Put yourself in the shoes of a hiring manager. You’ve listed a vacancy, and the resumes have begun to pour in. As you read through the stack, you notice that the majority of the candidates have degrees from solid colleges, skills that are relevant to the position, and experience working in the industry. Basically, everyone is equally qualified. When this dilemma presents itself (and it often does) hiring managers have to look past hard credentials and evaluate candidates based on character and personality – soft skills. There are the four soft skills that you will want to showcase in order to stand out from all the other candidates:
You might be a top performer, but if you are hard to manage, you will only be a disruption to a team. Hiring managers want to know that the person they hire can take direction, respond to criticism and feedback, accept assigned roles, and defer to the decision of superiors. Candidates can demonstrate this skill by highlighting instances when they met goals and earned extra responsibilities.
You can have tons of great ideas, but if you can’t communicate them, they don’t do anyone any good. Conversely, if you can’t hear and digest the ideas of others, then you will cause a lot more problems than you solve. Hiring managers will hesitate to hire anyone who can’t communicate clearly in all formats and all settings. Candidates can demonstrate this skill by submitting a polished resume/cover letter and turning in a great interview performance.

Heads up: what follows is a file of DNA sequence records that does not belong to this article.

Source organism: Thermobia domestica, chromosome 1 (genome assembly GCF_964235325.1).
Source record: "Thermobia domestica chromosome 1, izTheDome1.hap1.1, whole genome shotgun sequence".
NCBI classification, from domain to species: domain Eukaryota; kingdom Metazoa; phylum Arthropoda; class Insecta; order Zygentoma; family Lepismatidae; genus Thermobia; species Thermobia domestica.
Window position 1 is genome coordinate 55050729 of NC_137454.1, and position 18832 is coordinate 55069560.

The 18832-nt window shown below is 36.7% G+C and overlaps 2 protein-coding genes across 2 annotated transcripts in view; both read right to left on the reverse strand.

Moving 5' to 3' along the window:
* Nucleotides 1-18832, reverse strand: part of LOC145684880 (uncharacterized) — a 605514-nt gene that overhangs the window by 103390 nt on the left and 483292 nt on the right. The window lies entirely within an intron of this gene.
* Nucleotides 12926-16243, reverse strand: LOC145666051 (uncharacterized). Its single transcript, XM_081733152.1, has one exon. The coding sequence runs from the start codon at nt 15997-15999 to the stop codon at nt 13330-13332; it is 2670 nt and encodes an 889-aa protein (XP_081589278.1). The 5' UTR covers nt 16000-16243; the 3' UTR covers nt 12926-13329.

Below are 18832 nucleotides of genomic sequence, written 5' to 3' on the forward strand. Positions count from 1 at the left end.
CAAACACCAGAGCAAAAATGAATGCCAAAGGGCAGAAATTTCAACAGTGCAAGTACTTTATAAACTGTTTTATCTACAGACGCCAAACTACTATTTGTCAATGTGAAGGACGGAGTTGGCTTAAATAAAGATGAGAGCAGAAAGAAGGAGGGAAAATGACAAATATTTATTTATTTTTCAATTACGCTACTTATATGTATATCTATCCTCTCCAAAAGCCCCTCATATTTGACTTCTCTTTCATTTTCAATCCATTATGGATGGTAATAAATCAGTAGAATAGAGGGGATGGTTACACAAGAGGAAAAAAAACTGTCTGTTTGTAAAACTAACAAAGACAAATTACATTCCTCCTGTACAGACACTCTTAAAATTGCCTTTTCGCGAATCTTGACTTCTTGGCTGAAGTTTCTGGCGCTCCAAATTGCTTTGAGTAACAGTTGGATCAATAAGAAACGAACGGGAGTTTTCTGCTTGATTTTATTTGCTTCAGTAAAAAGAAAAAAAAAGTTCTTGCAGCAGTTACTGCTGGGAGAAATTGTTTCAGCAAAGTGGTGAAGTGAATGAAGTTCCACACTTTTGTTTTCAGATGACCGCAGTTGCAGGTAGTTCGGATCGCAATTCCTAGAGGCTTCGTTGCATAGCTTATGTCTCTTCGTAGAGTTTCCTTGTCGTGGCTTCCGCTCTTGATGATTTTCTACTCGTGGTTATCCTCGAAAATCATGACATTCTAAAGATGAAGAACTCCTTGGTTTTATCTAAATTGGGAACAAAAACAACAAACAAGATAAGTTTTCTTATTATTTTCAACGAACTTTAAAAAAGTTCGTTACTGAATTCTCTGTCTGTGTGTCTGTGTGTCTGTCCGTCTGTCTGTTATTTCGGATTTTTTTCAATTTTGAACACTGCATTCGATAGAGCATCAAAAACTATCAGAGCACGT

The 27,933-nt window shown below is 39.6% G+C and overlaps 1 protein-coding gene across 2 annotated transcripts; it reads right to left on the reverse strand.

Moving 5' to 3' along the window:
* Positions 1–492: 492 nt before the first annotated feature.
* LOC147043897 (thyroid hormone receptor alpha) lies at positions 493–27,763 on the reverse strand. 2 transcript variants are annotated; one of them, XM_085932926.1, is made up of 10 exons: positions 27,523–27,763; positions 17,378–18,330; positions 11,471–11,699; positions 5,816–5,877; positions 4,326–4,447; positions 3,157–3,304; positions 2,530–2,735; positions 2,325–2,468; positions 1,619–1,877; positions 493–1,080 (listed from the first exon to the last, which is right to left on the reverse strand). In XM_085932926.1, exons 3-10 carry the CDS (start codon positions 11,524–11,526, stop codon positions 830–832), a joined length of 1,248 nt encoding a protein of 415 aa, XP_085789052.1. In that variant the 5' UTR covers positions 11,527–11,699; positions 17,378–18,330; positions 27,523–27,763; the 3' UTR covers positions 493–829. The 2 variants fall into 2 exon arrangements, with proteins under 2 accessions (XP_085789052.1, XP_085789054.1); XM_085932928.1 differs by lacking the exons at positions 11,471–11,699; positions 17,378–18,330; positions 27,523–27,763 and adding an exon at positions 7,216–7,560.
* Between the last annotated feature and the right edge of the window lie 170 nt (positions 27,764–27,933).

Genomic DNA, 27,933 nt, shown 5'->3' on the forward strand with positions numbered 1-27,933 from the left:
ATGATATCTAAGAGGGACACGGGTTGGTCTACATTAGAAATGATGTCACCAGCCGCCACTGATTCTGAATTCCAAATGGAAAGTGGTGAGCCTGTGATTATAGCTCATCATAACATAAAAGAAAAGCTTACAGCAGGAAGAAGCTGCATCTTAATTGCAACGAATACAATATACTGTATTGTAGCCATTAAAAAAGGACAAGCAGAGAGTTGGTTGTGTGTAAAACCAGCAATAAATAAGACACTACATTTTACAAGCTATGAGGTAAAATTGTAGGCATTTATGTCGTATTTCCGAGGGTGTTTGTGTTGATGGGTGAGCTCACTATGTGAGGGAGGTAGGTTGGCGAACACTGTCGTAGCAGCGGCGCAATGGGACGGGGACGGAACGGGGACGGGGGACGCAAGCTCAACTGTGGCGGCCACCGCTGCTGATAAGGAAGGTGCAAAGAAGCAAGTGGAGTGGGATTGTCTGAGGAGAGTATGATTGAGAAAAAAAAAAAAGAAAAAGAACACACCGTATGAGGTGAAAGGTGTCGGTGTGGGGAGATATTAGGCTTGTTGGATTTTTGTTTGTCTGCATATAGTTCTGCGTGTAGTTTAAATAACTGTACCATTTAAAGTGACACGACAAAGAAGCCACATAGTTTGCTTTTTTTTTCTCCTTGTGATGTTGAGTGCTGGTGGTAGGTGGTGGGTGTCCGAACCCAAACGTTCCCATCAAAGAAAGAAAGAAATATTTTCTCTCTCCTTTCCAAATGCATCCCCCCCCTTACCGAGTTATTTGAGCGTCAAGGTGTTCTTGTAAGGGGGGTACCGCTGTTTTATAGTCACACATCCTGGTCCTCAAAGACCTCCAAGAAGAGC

You don’t get hired to work on your own; you get hired to work as part of a team. That is true regardless of the position or setting. If you can’t be a team player, you will hold everyone else around you back and put the biggest and most important plans in jeopardy. For obvious reasons, hiring managers don’t want to hire people who can’t work with those around them. Candidates can demonstrate this skill by highlighting team accomplishments and describing their individual contribution.
You might do great when things are going smoothly, but if you fall apart in stressful situations you’re not much of an asset to a company. In business, the unexpected is inevitable and stress is unavoidable. Hiring managers only want to bring someone onboard who can perform during the good times and the bad. Candidates can highlight this skill by describing moments of adversity and how they overcame them.
Rather than explicitly stating that you have these skills, prove that you have them using anecdotes, metrics, and demonstrations. Those carry a lot more weight with hiring managers. Find more resources to help you catch attention by contacting the Concorde Group.